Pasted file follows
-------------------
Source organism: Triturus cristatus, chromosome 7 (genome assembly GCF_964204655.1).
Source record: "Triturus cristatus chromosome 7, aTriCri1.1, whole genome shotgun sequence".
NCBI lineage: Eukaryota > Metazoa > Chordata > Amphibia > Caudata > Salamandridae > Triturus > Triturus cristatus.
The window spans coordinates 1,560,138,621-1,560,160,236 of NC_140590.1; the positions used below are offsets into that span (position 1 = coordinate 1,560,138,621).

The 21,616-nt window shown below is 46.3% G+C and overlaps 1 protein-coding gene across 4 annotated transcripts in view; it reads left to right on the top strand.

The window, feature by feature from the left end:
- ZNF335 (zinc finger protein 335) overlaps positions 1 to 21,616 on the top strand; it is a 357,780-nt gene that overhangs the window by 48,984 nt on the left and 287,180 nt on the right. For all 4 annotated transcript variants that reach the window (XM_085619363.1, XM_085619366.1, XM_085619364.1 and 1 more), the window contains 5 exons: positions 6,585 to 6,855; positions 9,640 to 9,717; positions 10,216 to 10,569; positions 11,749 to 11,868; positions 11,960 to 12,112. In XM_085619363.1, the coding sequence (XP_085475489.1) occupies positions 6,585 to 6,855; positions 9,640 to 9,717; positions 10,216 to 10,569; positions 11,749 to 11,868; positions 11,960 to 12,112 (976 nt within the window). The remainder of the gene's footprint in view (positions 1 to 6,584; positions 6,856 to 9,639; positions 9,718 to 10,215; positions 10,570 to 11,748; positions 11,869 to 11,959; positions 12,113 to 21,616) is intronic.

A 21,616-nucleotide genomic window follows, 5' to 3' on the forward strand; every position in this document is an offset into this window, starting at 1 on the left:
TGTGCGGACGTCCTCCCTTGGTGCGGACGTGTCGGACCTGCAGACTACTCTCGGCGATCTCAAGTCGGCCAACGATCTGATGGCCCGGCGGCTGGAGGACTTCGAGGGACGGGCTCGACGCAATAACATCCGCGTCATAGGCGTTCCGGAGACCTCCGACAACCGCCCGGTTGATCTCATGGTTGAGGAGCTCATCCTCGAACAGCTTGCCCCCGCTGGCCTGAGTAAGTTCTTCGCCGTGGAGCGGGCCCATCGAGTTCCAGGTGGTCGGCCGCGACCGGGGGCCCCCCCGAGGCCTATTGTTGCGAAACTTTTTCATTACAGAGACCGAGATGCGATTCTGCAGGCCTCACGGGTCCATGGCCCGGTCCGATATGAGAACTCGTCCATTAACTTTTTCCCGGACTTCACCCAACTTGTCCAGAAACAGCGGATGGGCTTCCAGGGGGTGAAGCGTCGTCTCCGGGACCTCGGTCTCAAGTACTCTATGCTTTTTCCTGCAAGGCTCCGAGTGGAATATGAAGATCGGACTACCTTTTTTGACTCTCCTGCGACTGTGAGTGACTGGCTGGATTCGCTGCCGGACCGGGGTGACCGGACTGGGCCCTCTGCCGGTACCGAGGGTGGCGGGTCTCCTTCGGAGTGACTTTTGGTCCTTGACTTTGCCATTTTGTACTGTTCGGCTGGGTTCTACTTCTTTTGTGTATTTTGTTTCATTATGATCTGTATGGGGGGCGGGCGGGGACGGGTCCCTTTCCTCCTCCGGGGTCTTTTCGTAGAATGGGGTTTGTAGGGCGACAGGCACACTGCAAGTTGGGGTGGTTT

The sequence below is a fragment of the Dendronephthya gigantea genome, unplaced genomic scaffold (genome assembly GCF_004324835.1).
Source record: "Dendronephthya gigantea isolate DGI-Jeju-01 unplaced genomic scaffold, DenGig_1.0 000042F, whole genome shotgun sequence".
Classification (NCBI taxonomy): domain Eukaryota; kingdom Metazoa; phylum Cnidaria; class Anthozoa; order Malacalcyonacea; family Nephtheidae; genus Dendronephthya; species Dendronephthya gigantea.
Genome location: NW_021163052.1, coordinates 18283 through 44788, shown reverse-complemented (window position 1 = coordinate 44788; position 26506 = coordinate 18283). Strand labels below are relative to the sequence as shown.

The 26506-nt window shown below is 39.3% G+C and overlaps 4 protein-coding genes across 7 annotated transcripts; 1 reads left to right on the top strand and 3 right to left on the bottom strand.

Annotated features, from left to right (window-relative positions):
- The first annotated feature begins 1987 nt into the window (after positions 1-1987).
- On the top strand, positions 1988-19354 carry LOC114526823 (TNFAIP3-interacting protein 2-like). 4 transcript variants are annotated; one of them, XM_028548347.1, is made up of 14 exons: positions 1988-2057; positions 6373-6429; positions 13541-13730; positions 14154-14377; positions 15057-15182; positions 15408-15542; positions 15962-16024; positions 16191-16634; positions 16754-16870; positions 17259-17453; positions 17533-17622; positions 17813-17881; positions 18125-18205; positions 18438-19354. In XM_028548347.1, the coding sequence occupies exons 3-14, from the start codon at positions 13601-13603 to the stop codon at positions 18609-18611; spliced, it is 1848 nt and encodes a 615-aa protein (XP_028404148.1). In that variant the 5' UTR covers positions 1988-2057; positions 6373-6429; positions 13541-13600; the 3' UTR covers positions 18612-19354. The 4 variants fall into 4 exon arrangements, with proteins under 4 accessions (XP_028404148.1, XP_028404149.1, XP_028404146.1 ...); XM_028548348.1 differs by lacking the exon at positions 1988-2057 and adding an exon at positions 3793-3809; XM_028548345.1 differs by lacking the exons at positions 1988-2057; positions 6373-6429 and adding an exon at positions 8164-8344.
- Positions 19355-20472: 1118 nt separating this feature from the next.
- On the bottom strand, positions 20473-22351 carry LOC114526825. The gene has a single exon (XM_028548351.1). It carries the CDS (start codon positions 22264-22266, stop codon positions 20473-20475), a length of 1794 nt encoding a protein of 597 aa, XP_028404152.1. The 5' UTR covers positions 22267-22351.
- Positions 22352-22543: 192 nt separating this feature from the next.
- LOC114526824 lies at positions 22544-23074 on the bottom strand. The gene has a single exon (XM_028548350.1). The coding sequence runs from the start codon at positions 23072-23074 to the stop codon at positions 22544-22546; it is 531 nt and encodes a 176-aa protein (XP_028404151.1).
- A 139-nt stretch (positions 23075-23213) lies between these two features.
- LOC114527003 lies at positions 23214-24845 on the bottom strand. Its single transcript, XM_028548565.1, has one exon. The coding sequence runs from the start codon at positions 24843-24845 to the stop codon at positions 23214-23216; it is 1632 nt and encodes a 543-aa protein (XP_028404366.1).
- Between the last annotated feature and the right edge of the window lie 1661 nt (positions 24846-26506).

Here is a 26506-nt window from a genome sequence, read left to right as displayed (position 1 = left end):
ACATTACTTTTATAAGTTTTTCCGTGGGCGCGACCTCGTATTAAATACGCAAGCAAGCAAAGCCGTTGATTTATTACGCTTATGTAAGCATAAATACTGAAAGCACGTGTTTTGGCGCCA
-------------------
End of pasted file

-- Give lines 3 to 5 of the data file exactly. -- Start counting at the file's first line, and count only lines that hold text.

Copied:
NCBI lineage: Eukaryota > Metazoa > Chordata > Amphibia > Caudata > Salamandridae > Triturus > Triturus cristatus.
The window spans coordinates 1,560,138,621-1,560,160,236 of NC_140590.1; the positions used below are offsets into that span (position 1 = coordinate 1,560,138,621).

The 21,616-nt window shown below is 46.3% G+C and overlaps 1 protein-coding gene across 4 annotated transcripts in view; it reads left to right on the top strand.